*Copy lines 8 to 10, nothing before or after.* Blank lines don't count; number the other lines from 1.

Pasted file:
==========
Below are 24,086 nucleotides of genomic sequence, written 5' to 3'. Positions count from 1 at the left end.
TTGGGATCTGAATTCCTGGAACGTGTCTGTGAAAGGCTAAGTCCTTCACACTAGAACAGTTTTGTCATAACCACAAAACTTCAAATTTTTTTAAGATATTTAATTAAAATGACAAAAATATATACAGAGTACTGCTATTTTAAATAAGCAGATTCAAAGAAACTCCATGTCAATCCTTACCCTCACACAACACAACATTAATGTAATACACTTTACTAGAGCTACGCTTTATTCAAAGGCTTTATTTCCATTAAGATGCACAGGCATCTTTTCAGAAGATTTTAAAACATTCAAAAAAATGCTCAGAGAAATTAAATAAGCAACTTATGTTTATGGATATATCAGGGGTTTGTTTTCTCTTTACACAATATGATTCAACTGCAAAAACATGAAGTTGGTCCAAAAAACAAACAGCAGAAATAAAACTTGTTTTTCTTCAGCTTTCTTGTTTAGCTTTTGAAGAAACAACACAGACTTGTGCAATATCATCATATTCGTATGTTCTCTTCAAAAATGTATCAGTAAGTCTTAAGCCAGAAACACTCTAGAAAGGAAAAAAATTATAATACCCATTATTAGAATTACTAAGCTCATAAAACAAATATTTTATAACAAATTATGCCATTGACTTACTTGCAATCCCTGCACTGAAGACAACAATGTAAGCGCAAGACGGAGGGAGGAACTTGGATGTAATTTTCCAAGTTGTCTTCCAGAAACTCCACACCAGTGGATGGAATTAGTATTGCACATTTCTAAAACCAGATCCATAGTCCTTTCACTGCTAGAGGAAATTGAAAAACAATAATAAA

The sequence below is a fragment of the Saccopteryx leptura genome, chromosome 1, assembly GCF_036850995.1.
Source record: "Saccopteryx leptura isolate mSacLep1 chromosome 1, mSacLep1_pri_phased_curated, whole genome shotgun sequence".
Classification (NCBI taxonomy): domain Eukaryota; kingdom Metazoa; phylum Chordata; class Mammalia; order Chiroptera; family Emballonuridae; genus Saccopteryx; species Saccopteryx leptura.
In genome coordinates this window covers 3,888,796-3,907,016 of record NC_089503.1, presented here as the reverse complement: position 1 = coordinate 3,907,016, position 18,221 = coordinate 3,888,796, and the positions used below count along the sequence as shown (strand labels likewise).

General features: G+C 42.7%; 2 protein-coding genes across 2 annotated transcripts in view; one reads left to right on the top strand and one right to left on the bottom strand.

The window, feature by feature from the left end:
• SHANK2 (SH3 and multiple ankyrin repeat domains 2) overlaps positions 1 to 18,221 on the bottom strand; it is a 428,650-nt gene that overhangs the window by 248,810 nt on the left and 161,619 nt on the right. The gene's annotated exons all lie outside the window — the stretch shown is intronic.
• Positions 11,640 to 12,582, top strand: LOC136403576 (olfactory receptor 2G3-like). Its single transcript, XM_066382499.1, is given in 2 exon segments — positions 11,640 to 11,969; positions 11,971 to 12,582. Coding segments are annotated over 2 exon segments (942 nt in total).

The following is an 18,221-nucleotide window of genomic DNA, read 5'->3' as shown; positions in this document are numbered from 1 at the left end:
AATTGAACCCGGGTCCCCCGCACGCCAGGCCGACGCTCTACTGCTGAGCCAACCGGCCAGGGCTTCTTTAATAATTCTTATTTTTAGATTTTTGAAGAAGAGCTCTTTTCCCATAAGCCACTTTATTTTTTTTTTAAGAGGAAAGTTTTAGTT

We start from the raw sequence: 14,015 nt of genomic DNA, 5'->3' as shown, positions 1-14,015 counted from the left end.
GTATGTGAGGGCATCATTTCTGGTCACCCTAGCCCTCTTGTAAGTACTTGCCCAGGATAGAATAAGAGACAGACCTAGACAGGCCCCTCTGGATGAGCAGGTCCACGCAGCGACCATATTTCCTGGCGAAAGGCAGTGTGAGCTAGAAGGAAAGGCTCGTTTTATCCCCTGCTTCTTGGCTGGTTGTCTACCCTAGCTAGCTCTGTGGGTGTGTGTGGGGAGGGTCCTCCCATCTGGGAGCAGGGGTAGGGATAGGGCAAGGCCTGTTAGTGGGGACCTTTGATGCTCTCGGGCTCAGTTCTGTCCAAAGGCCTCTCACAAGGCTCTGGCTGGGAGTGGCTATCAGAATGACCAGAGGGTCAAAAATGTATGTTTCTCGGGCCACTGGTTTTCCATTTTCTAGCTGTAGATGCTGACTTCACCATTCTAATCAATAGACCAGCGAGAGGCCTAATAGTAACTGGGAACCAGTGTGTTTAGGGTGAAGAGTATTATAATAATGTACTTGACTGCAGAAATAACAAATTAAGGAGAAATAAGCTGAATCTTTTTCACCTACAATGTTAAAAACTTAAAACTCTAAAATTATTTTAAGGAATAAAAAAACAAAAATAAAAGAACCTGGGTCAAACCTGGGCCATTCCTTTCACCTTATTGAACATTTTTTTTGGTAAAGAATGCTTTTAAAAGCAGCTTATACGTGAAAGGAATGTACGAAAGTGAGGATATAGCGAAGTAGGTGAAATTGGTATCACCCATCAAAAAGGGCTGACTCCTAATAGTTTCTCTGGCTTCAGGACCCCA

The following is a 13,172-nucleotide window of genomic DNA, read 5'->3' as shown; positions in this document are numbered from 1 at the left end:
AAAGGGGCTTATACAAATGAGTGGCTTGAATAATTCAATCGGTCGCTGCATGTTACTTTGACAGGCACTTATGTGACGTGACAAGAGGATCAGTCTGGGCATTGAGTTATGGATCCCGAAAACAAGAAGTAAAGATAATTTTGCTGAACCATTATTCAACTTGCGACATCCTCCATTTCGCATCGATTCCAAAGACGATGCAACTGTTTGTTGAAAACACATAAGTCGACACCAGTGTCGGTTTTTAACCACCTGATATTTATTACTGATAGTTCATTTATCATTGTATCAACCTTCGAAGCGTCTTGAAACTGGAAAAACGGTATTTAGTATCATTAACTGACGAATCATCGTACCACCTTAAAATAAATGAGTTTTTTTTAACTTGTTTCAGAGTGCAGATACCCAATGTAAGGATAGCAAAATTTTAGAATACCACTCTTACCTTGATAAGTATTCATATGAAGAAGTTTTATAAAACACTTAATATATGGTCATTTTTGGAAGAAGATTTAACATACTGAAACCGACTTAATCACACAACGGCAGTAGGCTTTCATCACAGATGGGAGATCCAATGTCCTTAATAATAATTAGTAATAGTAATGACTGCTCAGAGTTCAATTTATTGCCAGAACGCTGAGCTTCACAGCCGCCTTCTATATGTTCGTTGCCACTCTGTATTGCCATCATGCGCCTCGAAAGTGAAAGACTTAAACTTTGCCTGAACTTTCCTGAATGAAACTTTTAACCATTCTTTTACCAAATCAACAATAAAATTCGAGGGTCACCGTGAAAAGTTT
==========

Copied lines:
The window, feature by feature from the left end:
• SHANK2 (SH3 and multiple ankyrin repeat domains 2) overlaps positions 1 to 18,221 on the bottom strand; it is a 428,650-nt gene that overhangs the window by 248,810 nt on the left and 161,619 nt on the right. The gene's annotated exons all lie outside the window — the stretch shown is intronic.
• Positions 11,640 to 12,582, top strand: LOC136403576 (olfactory receptor 2G3-like). Its single transcript, XM_066382499.1, is given in 2 exon segments — positions 11,640 to 11,969; positions 11,971 to 12,582. Coding segments are annotated over 2 exon segments (942 nt in total).